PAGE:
8.6 million children
with suspected pneumonia received antibiotics through UNICEF-supported programmes
36,816 community health workers
enhanced their skills to improve equitable health care for children that need it the most
17.5 million people
in 22 countries received insecticide-treated nets
16,795 oxygen concentrators
delivered to 94 countries, to address COVID-19 needs and provide services for children with severe pneumonia
Prevent mosquito-borne diseases like malaria
Bancé Fatoumata, 37 years old and her children are happy to receive a mosquito net, in Grand Lahou, in the South of Côte d’Ivoire. The use of mosquito nets help to prevent mosquito-borne diseases like malaria.
Despite the significant challenges posed by the COVID-19 pandemic, 2020 has also been a year of opportunity to mobilize political will and resources for promoting the health and well-being of adolescents globally.
By the end of 2020
75 countries had an inclusive, multisectoral and gender-responsive national plan to achieve targets for adolescent health and wellbeing
8 additional countries
were supported in the introduction of HPV vaccine to protect young girls against cervical cancer, making the total number of countries 16
actively supported by UNICEF with school health programmes
Teen advocates for clean air in Mongolia
Ulaanbaatar, home to half of Mongolia’s three million people, is one of the most polluted capitals in the world. UNICEF has been working with the Government of Mongolia and other partners to reduce air pollution, as well as to protect the health of children and pregnant women from its impact. The Youth for Climate and Clean Air Network initiative champions young people as agents of change to mitigate and alleviate the harmful effects of air pollution by working with communities and decision makers.
244 million children under 5
were reached with services to prevent stunting and other forms of malnutrition in early childhood
35 million adolescents
were reached with services to prevent anaemia and other forms of malnutrition
About 5 million children
were reached with services for the early detection and treatment of severe wasting, in both humanitarian and development contexts
UNICEF prioritizes interventions to prevent all forms of malnutrition – including stunting, wasting, micronutrient deficiencies, overweight and diet-related non-communicable diseases. Where prevention falls short, the early detection and treatment of child wasting is critical to save lives and return children to healthy growth and development.
After years of steady improvements, the COVID-19 pandemic threatened to unravel hard-won progress in realizing the right to nutrition for every child. The pandemic dramatically affected families’ lives and livelihoods, disrupting access to nutritious, affordable diets; upending the delivery of essential nutrition services; and negatively impacting child feeding practices.
UNICEF’s response to COVID-19 focused on maintaining services through programming adaptations and by leveraging innovations to respond to delivery challenges. Despite the setbacks of 2020, UNICEF is on track to meet most of its Strategic Plan nutrition targets.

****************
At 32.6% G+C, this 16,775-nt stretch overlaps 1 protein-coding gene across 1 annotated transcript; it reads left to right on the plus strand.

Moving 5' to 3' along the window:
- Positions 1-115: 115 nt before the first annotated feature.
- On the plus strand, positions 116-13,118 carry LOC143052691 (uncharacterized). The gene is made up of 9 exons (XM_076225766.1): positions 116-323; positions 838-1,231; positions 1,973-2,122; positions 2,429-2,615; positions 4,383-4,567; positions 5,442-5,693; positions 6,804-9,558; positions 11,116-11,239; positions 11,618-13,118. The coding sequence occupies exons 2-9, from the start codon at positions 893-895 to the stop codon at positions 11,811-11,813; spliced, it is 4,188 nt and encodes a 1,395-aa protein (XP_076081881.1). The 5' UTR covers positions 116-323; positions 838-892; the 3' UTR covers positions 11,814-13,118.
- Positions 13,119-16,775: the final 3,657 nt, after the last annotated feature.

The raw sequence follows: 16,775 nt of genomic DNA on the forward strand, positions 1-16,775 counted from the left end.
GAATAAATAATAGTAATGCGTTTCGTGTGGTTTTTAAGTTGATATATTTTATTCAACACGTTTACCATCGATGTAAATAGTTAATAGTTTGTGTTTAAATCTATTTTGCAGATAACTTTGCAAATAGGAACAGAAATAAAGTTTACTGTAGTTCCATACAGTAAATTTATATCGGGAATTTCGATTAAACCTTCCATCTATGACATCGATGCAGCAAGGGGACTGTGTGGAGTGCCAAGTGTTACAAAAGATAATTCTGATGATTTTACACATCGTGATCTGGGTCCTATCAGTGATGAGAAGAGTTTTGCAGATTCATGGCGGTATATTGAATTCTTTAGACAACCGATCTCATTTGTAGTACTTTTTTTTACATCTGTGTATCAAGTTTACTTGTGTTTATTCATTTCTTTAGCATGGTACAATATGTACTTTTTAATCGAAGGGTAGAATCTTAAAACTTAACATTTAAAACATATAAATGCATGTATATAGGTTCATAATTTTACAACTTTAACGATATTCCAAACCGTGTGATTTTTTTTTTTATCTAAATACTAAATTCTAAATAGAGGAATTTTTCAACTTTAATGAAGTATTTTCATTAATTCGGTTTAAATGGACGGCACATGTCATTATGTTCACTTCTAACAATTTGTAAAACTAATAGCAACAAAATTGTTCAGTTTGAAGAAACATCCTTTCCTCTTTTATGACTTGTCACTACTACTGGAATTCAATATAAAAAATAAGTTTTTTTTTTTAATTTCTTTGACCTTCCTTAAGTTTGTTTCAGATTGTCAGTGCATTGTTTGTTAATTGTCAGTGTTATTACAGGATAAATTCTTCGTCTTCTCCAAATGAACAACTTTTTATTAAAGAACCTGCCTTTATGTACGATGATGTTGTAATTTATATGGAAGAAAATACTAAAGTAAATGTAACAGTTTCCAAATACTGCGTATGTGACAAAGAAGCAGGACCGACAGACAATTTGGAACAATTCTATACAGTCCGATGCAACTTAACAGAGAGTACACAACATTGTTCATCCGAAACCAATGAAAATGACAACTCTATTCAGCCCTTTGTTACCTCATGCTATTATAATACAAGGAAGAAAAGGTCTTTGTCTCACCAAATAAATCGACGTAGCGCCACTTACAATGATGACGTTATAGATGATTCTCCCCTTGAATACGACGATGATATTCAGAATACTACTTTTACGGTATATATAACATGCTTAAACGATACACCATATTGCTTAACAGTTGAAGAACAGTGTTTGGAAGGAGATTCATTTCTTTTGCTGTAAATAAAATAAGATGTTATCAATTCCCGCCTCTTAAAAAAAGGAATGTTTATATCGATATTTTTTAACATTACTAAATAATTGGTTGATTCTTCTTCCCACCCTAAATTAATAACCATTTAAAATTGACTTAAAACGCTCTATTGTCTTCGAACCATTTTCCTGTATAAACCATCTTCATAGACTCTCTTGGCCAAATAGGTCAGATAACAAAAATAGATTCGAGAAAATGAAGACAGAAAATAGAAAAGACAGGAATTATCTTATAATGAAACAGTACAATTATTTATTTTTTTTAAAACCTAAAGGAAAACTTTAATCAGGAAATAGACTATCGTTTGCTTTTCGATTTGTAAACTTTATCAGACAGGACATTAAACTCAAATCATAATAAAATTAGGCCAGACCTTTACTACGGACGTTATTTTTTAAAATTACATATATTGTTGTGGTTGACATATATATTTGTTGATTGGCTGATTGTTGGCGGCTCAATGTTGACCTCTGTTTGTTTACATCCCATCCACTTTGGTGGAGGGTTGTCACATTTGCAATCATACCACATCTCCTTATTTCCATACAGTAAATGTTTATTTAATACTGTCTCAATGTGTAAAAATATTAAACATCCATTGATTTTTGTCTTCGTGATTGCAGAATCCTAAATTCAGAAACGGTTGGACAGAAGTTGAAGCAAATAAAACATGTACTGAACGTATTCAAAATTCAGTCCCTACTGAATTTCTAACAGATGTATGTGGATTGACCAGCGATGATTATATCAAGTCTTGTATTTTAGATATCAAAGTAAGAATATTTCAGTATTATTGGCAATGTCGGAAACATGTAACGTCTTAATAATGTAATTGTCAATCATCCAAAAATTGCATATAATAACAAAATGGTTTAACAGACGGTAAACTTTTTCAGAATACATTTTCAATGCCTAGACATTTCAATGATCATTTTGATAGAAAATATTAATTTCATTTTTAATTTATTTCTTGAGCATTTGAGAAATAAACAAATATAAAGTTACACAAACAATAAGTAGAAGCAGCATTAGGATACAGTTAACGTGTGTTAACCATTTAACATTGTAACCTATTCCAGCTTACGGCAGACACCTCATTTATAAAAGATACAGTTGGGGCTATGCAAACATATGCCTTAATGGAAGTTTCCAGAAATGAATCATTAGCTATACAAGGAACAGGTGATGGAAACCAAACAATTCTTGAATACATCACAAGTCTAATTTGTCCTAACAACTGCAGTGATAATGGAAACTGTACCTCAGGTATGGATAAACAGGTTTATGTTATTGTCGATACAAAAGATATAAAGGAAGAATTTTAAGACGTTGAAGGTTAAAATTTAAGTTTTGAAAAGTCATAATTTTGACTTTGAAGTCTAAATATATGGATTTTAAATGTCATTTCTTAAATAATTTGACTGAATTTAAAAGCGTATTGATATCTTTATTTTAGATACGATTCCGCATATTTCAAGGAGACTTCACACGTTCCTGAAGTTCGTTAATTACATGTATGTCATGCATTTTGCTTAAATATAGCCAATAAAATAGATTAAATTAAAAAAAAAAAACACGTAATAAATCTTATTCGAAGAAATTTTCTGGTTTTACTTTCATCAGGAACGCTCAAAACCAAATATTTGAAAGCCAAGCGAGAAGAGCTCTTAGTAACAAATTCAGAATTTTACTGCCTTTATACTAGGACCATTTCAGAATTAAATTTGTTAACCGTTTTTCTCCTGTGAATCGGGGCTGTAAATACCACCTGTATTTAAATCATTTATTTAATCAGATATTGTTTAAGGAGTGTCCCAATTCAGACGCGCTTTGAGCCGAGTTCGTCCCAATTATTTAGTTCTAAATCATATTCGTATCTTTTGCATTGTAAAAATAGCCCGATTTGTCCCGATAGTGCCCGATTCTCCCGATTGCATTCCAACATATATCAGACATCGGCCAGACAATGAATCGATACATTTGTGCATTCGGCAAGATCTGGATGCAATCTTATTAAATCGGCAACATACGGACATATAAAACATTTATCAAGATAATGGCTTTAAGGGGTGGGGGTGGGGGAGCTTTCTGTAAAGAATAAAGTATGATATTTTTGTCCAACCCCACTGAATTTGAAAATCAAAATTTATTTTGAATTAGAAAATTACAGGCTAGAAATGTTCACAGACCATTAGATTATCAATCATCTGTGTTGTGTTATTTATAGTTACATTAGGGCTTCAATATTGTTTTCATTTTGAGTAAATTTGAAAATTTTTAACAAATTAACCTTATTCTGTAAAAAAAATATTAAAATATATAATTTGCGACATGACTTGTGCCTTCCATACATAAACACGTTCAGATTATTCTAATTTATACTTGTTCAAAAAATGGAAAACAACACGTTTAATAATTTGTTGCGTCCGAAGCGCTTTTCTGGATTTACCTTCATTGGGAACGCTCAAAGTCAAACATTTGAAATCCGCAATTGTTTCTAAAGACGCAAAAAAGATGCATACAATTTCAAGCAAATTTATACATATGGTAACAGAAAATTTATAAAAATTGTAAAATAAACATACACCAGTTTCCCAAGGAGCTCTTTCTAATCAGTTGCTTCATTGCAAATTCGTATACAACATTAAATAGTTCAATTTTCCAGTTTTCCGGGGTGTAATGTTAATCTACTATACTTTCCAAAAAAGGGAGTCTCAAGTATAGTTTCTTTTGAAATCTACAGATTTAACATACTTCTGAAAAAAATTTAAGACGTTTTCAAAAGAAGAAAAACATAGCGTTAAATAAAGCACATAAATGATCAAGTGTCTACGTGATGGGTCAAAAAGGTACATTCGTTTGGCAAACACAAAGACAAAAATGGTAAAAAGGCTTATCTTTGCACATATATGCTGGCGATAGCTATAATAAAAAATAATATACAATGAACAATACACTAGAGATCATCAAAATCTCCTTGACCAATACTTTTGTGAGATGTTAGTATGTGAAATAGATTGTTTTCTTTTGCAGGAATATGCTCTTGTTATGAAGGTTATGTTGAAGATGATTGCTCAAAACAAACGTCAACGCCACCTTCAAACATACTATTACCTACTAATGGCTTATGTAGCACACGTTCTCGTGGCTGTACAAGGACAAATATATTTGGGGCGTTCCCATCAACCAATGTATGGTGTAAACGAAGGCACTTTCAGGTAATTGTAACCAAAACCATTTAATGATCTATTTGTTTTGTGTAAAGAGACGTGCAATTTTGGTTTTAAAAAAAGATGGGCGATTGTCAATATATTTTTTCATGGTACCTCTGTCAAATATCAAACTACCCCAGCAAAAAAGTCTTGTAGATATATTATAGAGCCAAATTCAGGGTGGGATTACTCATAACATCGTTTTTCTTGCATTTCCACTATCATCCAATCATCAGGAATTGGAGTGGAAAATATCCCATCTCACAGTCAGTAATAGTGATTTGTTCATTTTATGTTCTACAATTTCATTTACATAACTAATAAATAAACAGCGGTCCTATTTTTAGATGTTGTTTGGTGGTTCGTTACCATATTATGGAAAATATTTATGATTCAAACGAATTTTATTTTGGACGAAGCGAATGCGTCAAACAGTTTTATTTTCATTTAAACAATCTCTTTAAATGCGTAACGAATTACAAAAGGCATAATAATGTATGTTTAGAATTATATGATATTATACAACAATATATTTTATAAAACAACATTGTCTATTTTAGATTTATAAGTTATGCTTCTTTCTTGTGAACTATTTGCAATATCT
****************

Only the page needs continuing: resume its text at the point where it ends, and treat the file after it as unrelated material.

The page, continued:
Prevention of stunting and other forms of malnutrition
Prevention of malnutrition is the primary objective of all UNICEF nutrition programmes. To prevent malnutrition in children and their mothers, UNICEF works with governments to improve access to nutritious, safe and affordable diets; support quality nutrition, health, water and sanitation services; and promote optimal feeding, hygiene and care practices. This foundation of good nutrition fuels children’s growth, development and learning in childhood and keeps them healthy and resilient throughout their lives.
In 2020, UNICEF supported programmes to improve the diversity of children’s diets in 58 countries, an increase from 47 in 2019. As part of these efforts, UNICEF is testing innovative tools and strategies to support caregivers in feeding their young children.
Complementary feeding bowl and spoon
UNICEF and partners are developing a complementary feeding bowl and spoon as a practical innovation to ensure good feeding practices in the home. Once scaled, this tool has the potential to reach 23 million caregivers in more than 40 countries.
An innovative solution to child malnutrition
In Kano State, Nigeria, UNICEF provided mothers with livestock and seeds to grow vegetables with support and training as a strategy for improving dietary diversity in young children. The success of the project has ignited social change in many communities.
Middle childhood and adolescence are a second window of opportunity to reap the benefits of good nutrition. Yet even before the COVID-19 pandemic, far too many school-age children and adolescents were not consuming the nutritious foods they needed for healthy growth and development.
In 2020, school closures – affecting 1.6 billion school-age children – disrupted the delivery of school meals and other nutrition services in schools. UNICEF adapted its programmes in response to ensure that critical services continued to reach children in need.
The number of countries implementing UNICEF-supported programmes on the prevention of anaemia in adolescents increased from 29 in 2019 to 43 in 2020. UNICEF also made significant strides in scaling up programmes to prevent overweight and obesity: 9.6 million adolescents were reached with services to prevent overweight and obesity in 2020, a significant jump from 5.7 million in 2019.
Improving the food environment in Indonesian schools
UNICEF supported an increasing number of countries to improve children’s school food and nutrition environments in 2020, such as in Indonesia, where UNICEF and the Ministry of Health conducted a study to learn more about food safety and nutrition standards in school canteens